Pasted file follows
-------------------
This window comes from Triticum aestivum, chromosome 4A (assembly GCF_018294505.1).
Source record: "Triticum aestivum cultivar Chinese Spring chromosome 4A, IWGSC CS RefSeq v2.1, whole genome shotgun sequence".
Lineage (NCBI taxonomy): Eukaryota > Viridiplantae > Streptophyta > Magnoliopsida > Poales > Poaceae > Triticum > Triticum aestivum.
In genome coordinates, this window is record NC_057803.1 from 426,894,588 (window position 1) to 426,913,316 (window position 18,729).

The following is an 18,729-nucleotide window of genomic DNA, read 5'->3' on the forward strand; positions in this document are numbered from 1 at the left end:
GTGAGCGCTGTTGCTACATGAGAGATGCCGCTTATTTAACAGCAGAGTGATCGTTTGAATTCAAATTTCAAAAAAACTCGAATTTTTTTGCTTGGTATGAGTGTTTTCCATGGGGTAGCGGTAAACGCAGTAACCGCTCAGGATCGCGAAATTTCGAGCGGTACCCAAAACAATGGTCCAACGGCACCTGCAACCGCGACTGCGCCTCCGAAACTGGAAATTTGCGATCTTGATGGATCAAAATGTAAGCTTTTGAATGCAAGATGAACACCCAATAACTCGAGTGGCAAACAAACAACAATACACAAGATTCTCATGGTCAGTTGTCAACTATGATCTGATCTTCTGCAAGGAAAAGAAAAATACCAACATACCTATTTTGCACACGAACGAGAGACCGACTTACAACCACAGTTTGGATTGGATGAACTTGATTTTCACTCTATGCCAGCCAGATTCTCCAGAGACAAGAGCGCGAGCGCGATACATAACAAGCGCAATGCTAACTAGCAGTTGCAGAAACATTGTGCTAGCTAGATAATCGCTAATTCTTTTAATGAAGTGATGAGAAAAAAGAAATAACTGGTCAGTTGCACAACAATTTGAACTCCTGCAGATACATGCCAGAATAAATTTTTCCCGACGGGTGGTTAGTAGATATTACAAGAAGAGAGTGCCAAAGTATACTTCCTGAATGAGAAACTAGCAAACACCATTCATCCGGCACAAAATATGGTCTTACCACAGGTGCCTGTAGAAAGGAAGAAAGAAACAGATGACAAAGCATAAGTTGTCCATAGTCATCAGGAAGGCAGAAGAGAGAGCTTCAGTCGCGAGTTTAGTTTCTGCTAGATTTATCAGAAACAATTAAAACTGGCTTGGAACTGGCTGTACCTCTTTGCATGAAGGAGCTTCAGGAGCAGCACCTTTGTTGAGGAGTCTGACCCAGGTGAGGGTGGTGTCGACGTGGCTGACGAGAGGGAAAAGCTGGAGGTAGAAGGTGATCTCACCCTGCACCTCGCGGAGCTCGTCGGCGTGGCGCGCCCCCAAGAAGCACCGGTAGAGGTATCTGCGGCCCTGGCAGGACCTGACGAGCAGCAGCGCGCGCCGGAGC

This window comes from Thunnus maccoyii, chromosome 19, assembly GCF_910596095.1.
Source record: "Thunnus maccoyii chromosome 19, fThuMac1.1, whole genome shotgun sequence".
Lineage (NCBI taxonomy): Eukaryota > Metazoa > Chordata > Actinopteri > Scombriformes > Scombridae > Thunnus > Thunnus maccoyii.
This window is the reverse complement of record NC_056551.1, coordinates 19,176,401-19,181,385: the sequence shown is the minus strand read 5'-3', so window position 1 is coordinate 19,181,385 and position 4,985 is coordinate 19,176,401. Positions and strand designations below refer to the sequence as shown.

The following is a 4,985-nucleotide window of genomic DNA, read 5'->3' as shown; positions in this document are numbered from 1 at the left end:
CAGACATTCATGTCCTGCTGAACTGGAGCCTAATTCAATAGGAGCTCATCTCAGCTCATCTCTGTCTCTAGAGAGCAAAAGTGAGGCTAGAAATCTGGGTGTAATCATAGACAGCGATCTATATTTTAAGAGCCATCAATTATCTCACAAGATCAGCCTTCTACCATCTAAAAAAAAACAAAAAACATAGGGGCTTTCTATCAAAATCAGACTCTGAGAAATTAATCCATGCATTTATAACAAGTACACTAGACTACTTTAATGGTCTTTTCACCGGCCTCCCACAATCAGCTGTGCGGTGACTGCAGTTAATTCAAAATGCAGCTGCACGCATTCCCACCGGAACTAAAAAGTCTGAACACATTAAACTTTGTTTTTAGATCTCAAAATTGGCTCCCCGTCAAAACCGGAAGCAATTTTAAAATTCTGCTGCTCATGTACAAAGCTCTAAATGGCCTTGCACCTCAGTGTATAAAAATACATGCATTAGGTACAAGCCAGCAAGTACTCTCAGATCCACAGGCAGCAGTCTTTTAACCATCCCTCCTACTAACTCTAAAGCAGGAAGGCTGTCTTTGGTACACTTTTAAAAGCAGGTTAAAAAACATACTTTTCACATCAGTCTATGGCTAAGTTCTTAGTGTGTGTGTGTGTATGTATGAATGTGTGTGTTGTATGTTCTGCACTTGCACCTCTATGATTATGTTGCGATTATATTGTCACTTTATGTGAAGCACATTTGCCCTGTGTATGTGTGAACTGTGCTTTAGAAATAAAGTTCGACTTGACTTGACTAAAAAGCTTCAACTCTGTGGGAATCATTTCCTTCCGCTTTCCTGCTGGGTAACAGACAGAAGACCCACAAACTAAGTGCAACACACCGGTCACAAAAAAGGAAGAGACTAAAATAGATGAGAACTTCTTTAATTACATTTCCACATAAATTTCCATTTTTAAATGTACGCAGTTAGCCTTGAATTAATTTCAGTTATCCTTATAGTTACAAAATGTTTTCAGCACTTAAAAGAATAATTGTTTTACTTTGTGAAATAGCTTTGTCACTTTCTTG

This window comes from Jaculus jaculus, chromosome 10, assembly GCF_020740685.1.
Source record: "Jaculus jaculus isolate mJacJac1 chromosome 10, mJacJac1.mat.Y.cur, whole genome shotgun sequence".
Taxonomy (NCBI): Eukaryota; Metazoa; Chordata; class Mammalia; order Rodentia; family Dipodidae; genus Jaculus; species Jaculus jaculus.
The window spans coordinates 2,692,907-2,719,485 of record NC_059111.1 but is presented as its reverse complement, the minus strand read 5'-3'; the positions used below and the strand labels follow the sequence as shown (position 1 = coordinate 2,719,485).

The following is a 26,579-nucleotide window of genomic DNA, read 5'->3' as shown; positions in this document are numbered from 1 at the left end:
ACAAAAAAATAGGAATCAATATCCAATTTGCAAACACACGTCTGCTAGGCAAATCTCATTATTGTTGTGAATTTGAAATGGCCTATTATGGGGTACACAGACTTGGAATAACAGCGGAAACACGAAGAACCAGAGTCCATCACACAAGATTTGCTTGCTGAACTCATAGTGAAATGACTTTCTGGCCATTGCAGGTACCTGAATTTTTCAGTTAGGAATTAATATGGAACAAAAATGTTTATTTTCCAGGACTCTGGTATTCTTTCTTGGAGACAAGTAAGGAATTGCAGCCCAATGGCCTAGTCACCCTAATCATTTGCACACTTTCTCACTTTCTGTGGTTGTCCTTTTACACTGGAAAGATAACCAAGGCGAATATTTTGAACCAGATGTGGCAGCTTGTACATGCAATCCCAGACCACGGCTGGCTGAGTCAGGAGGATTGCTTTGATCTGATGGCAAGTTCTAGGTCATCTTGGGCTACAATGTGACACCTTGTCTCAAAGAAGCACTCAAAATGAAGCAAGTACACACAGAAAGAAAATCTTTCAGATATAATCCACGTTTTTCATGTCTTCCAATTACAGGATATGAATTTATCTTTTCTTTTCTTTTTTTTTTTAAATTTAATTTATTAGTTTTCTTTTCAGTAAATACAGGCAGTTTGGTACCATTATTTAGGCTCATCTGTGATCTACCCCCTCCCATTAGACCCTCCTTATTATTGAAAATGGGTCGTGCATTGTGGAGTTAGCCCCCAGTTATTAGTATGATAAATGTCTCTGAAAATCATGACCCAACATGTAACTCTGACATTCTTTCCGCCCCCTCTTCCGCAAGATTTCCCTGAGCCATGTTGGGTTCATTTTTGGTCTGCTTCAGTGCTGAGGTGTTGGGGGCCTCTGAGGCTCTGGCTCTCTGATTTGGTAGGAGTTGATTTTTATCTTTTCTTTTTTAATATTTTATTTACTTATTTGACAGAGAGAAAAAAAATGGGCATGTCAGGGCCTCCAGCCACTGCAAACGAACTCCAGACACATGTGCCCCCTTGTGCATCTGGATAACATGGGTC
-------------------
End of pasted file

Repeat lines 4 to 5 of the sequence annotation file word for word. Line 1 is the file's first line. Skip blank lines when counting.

In genome coordinates, this window is record NC_057803.1 from 426,894,588 (window position 1) to 426,913,316 (window position 18,729).

The following is an 18,729-nucleotide window of genomic DNA, read 5'->3' on the forward strand; positions in this document are numbered from 1 at the left end: